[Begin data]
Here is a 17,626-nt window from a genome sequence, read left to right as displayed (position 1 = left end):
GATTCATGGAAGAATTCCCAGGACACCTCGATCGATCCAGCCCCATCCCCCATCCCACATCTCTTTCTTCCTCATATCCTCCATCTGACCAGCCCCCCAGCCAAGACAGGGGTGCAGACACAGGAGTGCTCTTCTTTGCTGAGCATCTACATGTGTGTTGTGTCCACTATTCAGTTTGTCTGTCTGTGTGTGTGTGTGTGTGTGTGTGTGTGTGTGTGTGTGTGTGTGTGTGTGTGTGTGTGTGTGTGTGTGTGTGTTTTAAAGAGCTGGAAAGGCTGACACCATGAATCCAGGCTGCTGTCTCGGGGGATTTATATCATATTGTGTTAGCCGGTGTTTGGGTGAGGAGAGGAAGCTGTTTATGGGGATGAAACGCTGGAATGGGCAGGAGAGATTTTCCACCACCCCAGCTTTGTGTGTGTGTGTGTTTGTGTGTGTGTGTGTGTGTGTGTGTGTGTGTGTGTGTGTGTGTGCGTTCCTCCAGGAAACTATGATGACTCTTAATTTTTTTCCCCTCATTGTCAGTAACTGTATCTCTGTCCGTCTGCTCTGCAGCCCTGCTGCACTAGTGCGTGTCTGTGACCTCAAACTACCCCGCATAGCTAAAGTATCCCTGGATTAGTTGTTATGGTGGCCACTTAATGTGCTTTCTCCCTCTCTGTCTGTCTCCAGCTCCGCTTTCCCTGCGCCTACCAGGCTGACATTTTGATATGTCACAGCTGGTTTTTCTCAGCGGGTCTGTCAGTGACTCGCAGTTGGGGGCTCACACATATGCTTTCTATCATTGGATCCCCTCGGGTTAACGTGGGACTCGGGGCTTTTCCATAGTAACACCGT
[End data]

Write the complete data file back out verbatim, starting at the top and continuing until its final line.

Here is a 17,626-nt window from a genome sequence, read left to right as displayed (position 1 = left end):
GATTCATGGAAGAATTCCCAGGACACCTCGATCGATCCAGCCCCATCCCCCATCCCACATCTCTTTCTTCCTCATATCCTCCATCTGACCAGCCCCCCAGCCAAGACAGGGGTGCAGACACAGGAGTGCTCTTCTTTGCTGAGCATCTACATGTGTGTTGTGTCCACTATTCAGTTTGTCTGTCTGTGTGTGTGTGTGTGTGTGTGTGTGTGTGTGTGTGTGTGTGTGTGTGTGTGTGTGTGTGTGTGTGTGTGTGTTTTAAAGAGCTGGAAAGGCTGACACCATGAATCCAGGCTGCTGTCTCGGGGGATTTATATCATATTGTGTTAGCCGGTGTTTGGGTGAGGAGAGGAAGCTGTTTATGGGGATGAAACGCTGGAATGGGCAGGAGAGATTTTCCACCACCCCAGCTTTGTGTGTGTGTGTGTTTGTGTGTGTGTGTGTGTGTGTGTGTGTGTGTGTGTGTGTGTGTGCGTTCCTCCAGGAAACTATGATGACTCTTAATTTTTTTCCCCTCATTGTCAGTAACTGTATCTCTGTCCGTCTGCTCTGCAGCCCTGCTGCACTAGTGCGTGTCTGTGACCTCAAACTACCCCGCATAGCTAAAGTATCCCTGGATTAGTTGTTATGGTGGCCACTTAATGTGCTTTCTCCCTCTCTGTCTGTCTCCAGCTCCGCTTTCCCTGCGCCTACCAGGCTGACATTTTGATATGTCACAGCTGGTTTTTCTCAGCGGGTCTGTCAGTGACTCGCAGTTGGGGGCTCACACATATGCTTTCTATCATTGGATCCCCTCGGGTTAACGTGGGACTCGGGGCTTTTCCATAGTAACACCGT